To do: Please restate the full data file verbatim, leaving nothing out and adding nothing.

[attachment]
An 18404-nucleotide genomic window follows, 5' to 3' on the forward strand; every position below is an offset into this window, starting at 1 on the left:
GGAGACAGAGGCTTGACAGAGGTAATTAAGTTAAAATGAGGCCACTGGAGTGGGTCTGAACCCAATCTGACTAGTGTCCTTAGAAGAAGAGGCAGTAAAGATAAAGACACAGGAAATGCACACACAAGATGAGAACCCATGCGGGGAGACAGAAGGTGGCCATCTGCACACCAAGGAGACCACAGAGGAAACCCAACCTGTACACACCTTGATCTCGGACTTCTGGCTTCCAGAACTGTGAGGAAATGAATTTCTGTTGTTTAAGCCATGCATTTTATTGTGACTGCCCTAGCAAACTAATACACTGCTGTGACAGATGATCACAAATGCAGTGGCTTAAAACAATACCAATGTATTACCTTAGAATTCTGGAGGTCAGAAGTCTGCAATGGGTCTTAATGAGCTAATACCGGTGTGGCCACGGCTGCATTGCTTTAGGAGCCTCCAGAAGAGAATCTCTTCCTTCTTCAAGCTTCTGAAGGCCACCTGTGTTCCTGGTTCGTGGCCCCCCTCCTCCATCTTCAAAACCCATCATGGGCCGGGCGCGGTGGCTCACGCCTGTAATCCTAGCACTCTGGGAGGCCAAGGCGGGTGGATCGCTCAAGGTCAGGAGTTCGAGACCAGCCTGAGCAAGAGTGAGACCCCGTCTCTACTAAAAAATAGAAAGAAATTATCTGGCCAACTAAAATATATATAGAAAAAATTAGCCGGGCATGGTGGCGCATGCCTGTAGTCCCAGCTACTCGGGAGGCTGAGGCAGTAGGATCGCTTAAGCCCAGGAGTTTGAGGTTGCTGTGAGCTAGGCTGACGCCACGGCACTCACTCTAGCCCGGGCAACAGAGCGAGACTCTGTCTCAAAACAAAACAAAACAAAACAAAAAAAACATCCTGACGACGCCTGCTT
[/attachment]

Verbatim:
An 18404-nucleotide genomic window follows, 5' to 3' on the forward strand; every position below is an offset into this window, starting at 1 on the left:
GGAGACAGAGGCTTGACAGAGGTAATTAAGTTAAAATGAGGCCACTGGAGTGGGTCTGAACCCAATCTGACTAGTGTCCTTAGAAGAAGAGGCAGTAAAGATAAAGACACAGGAAATGCACACACAAGATGAGAACCCATGCGGGGAGACAGAAGGTGGCCATCTGCACACCAAGGAGACCACAGAGGAAACCCAACCTGTACACACCTTGATCTCGGACTTCTGGCTTCCAGAACTGTGAGGAAATGAATTTCTGTTGTTTAAGCCATGCATTTTATTGTGACTGCCCTAGCAAACTAATACACTGCTGTGACAGATGATCACAAATGCAGTGGCTTAAAACAATACCAATGTATTACCTTAGAATTCTGGAGGTCAGAAGTCTGCAATGGGTCTTAATGAGCTAATACCGGTGTGGCCACGGCTGCATTGCTTTAGGAGCCTCCAGAAGAGAATCTCTTCCTTCTTCAAGCTTCTGAAGGCCACCTGTGTTCCTGGTTCGTGGCCCCCCTCCTCCATCTTCAAAACCCATCATGGGCCGGGCGCGGTGGCTCACGCCTGTAATCCTAGCACTCTGGGAGGCCAAGGCGGGTGGATCGCTCAAGGTCAGGAGTTCGAGACCAGCCTGAGCAAGAGTGAGACCCCGTCTCTACTAAAAAATAGAAAGAAATTATCTGGCCAACTAAAATATATATAGAAAAAATTAGCCGGGCATGGTGGCGCATGCCTGTAGTCCCAGCTACTCGGGAGGCTGAGGCAGTAGGATCGCTTAAGCCCAGGAGTTTGAGGTTGCTGTGAGCTAGGCTGACGCCACGGCACTCACTCTAGCCCGGGCAACAGAGCGAGACTCTGTCTCAAAACAAAACAAAACAAAACAAAAAAAACATCCTGACGACGCCTGCTT